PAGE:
I'm not a fan of Portland in general, and I am, with god as my witness, NEVER making hotel reservations through the UUA system again. (Kids, I am like a HALF MILE from the subway and literally several miles from the convention center. Whoever made the decision that GA hotels choudl be chosen based on their use of environmentally safe cleaning products rather than their closeness to the convention center is a tool.)
But so far the exhibit hall has art that I actually might buy and the registration process was WAY smoother than last year. So that's good. Will likely report agian post-blogger hoedown.
Ps. I'm no fabulous beauty myself, mind you, but I have to say that the UU Polyamorists seriously need to improve their marketing efforts. The same circa-sixty-years-old-aging-hippie who manned the table most of the time last year is back.
Are green cleaning supplies really the issue? (I smell a straw man.) I looked at the hotel list and none of the announced hotels meet your description.
Which makes me think the official block sold out before you booked your room and the GA Office was scrambling to get rooms for all attendees. This has happened before.
A bad hotel is better than no hotel. In case you're wondering why I'm already writing about GA 2008.
They're certainly part of the issue. I can't find the hotel RFP for this year right off, but here's the lessons learned from last year with a list of their demands:
At the very least, if the UUA group rate rooms were sold out, then they should have clearly communicated that. Actually, since according to the housing request form you can just request the UUA group rate from the hotel, I don't understand why the UUA bothers having a housing office at all..
Why a housing office? Good question. Apart from helping people with specific, special needs, I'm not sure there is one.
From what I've read in the convention trade, direct reservations from conventioneers are destroying the long-standing quid-pro-quo arrangement for meeting space blocks. GA got caught with its pants down -- and many empty rooms -- a few years ago, which is why I think the (1) the rooms are cheaper now and (2) they ran out.
Money trumps green nearly every time, even for UUs, and I bet that's really what is at play.
The CSO wrote:
"I don't understand why the UUA bothers having a housing office at all.
Scott Wells wrote:
"GA got caught with its pants down -- and many empty rooms -- a few years ago"
I've read in the past that the UUA and other groups who sponsor conferences often make quid pro quo arrangements with hotels.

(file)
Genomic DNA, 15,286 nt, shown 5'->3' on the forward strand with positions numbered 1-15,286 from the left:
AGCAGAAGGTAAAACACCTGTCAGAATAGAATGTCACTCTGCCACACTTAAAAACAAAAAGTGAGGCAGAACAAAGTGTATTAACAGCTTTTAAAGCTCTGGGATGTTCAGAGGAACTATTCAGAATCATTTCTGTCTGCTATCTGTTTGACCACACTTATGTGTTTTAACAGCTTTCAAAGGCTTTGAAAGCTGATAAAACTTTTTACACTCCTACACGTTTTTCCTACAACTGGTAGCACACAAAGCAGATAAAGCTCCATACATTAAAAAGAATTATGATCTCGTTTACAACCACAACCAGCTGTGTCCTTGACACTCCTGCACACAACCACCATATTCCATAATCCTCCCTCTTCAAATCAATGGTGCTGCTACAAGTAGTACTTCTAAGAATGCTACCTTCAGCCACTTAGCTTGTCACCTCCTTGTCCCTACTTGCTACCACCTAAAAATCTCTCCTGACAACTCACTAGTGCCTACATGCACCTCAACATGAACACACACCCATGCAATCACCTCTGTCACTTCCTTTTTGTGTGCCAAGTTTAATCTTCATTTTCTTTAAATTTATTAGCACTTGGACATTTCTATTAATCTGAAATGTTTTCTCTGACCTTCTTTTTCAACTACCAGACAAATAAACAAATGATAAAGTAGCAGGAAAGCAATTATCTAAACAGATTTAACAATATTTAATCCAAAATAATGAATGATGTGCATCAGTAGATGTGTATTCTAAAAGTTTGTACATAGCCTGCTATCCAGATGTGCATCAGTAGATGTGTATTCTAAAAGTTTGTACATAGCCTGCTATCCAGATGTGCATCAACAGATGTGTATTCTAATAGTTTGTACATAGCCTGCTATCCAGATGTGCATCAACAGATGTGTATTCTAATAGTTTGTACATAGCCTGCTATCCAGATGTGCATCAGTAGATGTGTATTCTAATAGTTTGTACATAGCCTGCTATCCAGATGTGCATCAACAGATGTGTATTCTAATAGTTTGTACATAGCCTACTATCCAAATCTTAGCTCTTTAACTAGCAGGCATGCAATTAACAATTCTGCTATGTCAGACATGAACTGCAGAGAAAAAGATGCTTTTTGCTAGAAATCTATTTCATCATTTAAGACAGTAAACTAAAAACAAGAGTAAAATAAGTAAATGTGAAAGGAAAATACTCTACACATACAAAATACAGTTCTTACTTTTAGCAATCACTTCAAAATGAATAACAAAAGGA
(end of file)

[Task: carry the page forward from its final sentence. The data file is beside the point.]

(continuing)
If the conference event reserves a block of rooms, the hotel will give a discounted rate for conference meeting space. There are some official GA events that may happen in the hotels near the convention center and this quid pro quo arrangement has been useful in the past.
However, this arrangement doesn't work if folks don't use the GA blocks and arrange housing outside the GA system.
I suspect this is part of the reason for the recent UUA Board decision to reduce the number of UUA affiliate groups (fewer groups = less need for workshop and meeting space GA).
"I'm no fabulous beauty myself, mind you, but I have to say that the UU Polyamorists seriously need to improve their marketing efforts. The same circa-sixty-years-old aging hippie who manned the table most of the time last year is back."
I've heard one fear expressed about polyamory from monogamous persons is "they'll try to steal my mate."
Perhaps the aging hippie at the UUPA booth defuses this concern?
Thanks, that was my good belly laugh for today.
I did not use the GA hotel booking service for the two GAs I attended. The first was in Quebec, and I knew a nice little boutique hotel that was not much difference in cost than the conference hotels but was far more charming. (It was a 20-25 minute walk away...but a walk through Quebec City...!). The second was for Boston, where I went through Hotwire and got a cheaper rate than the UUA was able to provide. Go figure.
The older fellow at the UUPA booth is there because he's on the Board of UUPA. He's actually quite a nice guy if you stop and get to know him.
Re: housing and the UUA Board's decisions about IAs. I don't think the idea of reducing people attending by mucking with the IAs is what's going on. I'm a CUUPS member and gotten input both from the CUUPS Board and people on/close to the UUA Board and think that there are some real issues involved, and that hopefully they can be worked out in a reasonable fashion.
"I'm no fabulous beauty myself, mind you,... "
certainly you are. Unconventionally, but fabulous.
It's very kind of you to say that, Kim.
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